I'm doing braised pork shoulder (2 inch chunks). But it is 15 pounds worth. I have two cast iron dutch ovens. do I need to just do these in multiple 2+ hour batches? Or can I put it all in one big aluminum soup pot?

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aargersi
aargersi April 12, 2013

I don't think I would use the aluminum pot unless it's non-reactive, like Calphalon. Can you fit both dutch oven in your oven at once? I guess you can't cram all 15 lbs into one pot - if you CAN, I would brown it in batches, fill the pot, and increase the cook time. Is this a low and slow / juicy gravy recipe or are you looking for crispy as in Carnitas??

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daddysurprise
daddysurprise April 12, 2013

This is low and slow. My braising liquid will be chicken broth and tamarind paste with garlic and onions. Is that too acidic?

ChefOno
ChefOno April 12, 2013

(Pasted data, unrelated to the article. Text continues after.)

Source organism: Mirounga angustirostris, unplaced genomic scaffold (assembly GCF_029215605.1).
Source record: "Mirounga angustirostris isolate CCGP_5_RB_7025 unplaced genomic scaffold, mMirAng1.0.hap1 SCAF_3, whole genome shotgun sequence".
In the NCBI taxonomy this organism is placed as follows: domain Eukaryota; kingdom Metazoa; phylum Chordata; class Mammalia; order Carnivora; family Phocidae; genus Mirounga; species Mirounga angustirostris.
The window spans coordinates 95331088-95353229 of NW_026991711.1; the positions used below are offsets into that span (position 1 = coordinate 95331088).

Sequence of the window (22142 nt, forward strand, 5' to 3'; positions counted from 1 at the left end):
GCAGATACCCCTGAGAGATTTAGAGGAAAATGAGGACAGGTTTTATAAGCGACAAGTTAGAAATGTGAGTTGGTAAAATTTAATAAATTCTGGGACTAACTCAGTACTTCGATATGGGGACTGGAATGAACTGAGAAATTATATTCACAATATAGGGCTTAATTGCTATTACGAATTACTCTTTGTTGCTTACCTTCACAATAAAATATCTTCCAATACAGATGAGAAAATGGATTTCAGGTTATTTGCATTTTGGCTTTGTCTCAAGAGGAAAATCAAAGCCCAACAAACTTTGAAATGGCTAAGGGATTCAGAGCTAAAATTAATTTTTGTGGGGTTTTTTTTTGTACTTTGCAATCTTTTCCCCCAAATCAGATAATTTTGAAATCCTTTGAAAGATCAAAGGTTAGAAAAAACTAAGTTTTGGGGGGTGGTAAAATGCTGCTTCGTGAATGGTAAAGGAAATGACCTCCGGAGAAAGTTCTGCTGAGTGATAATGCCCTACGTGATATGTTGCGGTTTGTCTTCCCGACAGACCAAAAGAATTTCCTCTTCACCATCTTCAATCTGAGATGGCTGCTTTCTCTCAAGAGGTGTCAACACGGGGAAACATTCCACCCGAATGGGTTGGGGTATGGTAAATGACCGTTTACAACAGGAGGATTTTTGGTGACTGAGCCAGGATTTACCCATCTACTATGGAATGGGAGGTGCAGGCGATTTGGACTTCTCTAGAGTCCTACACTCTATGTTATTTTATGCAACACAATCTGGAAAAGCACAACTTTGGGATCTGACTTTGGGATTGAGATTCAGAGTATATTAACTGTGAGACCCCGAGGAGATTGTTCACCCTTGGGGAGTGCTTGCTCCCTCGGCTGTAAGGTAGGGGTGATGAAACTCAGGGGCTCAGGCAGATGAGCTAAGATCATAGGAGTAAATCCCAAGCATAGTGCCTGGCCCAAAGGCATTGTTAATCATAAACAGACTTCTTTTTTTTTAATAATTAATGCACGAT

Brown in batches however you see fit, just don't crowd the pan(s) during that step. That rule doesn't apply to the braise itself so cram things in as necessary. I wouldn't worry about aluminum reactivity unless your braising liquid is acidic. If you're braising in an oven, bring everything up to temperature (a bare simmer) over a burner beforehand to minimize any timing issues.

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ChefOno
ChefOno April 12, 2013

Tamarind is decidedly acidic. Although the dilution ratio is an important factor, I'd avoid reactive aluminum. As Abbie points out, anodized cookware doesn't present a problem. On the other hand, cast iron is also reactive.

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daddysurprise
daddysurprise April 12, 2013

Thank you both. Looks like I am using enamel and my Calphalon stock pot. Very helpful. Thanks

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